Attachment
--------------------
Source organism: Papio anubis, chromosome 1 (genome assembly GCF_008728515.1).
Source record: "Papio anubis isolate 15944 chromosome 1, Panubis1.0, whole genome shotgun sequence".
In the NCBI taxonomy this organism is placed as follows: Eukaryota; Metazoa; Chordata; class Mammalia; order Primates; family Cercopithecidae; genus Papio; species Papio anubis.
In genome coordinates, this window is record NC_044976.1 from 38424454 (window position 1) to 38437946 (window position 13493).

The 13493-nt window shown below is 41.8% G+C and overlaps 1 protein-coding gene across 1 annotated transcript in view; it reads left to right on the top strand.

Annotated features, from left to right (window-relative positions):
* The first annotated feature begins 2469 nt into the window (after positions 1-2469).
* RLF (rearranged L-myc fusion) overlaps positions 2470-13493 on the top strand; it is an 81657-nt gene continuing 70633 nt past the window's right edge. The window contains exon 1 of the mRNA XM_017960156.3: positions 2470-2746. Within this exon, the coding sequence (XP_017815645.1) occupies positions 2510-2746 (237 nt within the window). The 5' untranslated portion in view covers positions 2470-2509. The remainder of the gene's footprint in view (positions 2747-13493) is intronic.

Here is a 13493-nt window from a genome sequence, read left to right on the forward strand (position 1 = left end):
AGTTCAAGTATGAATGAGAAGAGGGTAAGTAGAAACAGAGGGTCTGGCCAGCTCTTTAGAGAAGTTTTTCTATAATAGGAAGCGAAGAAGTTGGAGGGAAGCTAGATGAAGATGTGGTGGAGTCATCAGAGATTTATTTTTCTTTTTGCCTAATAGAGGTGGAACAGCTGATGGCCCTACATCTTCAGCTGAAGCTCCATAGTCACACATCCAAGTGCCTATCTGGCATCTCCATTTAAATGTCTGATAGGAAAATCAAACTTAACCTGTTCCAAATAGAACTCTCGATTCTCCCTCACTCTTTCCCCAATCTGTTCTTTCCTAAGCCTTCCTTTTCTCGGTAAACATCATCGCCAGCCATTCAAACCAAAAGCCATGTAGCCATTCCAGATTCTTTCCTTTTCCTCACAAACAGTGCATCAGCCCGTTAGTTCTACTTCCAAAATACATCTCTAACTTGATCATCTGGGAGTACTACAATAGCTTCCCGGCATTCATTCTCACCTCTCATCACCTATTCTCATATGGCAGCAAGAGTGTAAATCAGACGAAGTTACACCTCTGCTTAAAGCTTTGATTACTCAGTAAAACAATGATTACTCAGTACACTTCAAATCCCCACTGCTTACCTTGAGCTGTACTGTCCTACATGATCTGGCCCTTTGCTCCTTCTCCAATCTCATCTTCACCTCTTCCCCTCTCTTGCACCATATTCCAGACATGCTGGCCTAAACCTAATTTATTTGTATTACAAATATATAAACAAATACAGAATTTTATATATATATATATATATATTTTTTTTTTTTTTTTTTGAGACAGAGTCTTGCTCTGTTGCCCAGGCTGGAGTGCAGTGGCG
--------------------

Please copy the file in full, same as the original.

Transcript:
Source organism: Papio anubis, chromosome 1 (genome assembly GCF_008728515.1).
Source record: "Papio anubis isolate 15944 chromosome 1, Panubis1.0, whole genome shotgun sequence".
In the NCBI taxonomy this organism is placed as follows: Eukaryota; Metazoa; Chordata; class Mammalia; order Primates; family Cercopithecidae; genus Papio; species Papio anubis.
In genome coordinates, this window is record NC_044976.1 from 38424454 (window position 1) to 38437946 (window position 13493).

The 13493-nt window shown below is 41.8% G+C and overlaps 1 protein-coding gene across 1 annotated transcript in view; it reads left to right on the top strand.

Annotated features, from left to right (window-relative positions):
* The first annotated feature begins 2469 nt into the window (after positions 1-2469).
* RLF (rearranged L-myc fusion) overlaps positions 2470-13493 on the top strand; it is an 81657-nt gene continuing 70633 nt past the window's right edge. The window contains exon 1 of the mRNA XM_017960156.3: positions 2470-2746. Within this exon, the coding sequence (XP_017815645.1) occupies positions 2510-2746 (237 nt within the window). The 5' untranslated portion in view covers positions 2470-2509. The remainder of the gene's footprint in view (positions 2747-13493) is intronic.

Here is a 13493-nt window from a genome sequence, read left to right on the forward strand (position 1 = left end):
AGTTCAAGTATGAATGAGAAGAGGGTAAGTAGAAACAGAGGGTCTGGCCAGCTCTTTAGAGAAGTTTTTCTATAATAGGAAGCGAAGAAGTTGGAGGGAAGCTAGATGAAGATGTGGTGGAGTCATCAGAGATTTATTTTTCTTTTTGCCTAATAGAGGTGGAACAGCTGATGGCCCTACATCTTCAGCTGAAGCTCCATAGTCACACATCCAAGTGCCTATCTGGCATCTCCATTTAAATGTCTGATAGGAAAATCAAACTTAACCTGTTCCAAATAGAACTCTCGATTCTCCCTCACTCTTTCCCCAATCTGTTCTTTCCTAAGCCTTCCTTTTCTCGGTAAACATCATCGCCAGCCATTCAAACCAAAAGCCATGTAGCCATTCCAGATTCTTTCCTTTTCCTCACAAACAGTGCATCAGCCCGTTAGTTCTACTTCCAAAATACATCTCTAACTTGATCATCTGGGAGTACTACAATAGCTTCCCGGCATTCATTCTCACCTCTCATCACCTATTCTCATATGGCAGCAAGAGTGTAAATCAGACGAAGTTACACCTCTGCTTAAAGCTTTGATTACTCAGTAAAACAATGATTACTCAGTACACTTCAAATCCCCACTGCTTACCTTGAGCTGTACTGTCCTACATGATCTGGCCCTTTGCTCCTTCTCCAATCTCATCTTCACCTCTTCCCCTCTCTTGCACCATATTCCAGACATGCTGGCCTAAACCTAATTTATTTGTATTACAAATATATAAACAAATACAGAATTTTATATATATATATATATATATTTTTTTTTTTTTTTTTTGAGACAGAGTCTTGCTCTGTTGCCCAGGCTGGAGTGCAGTGGCG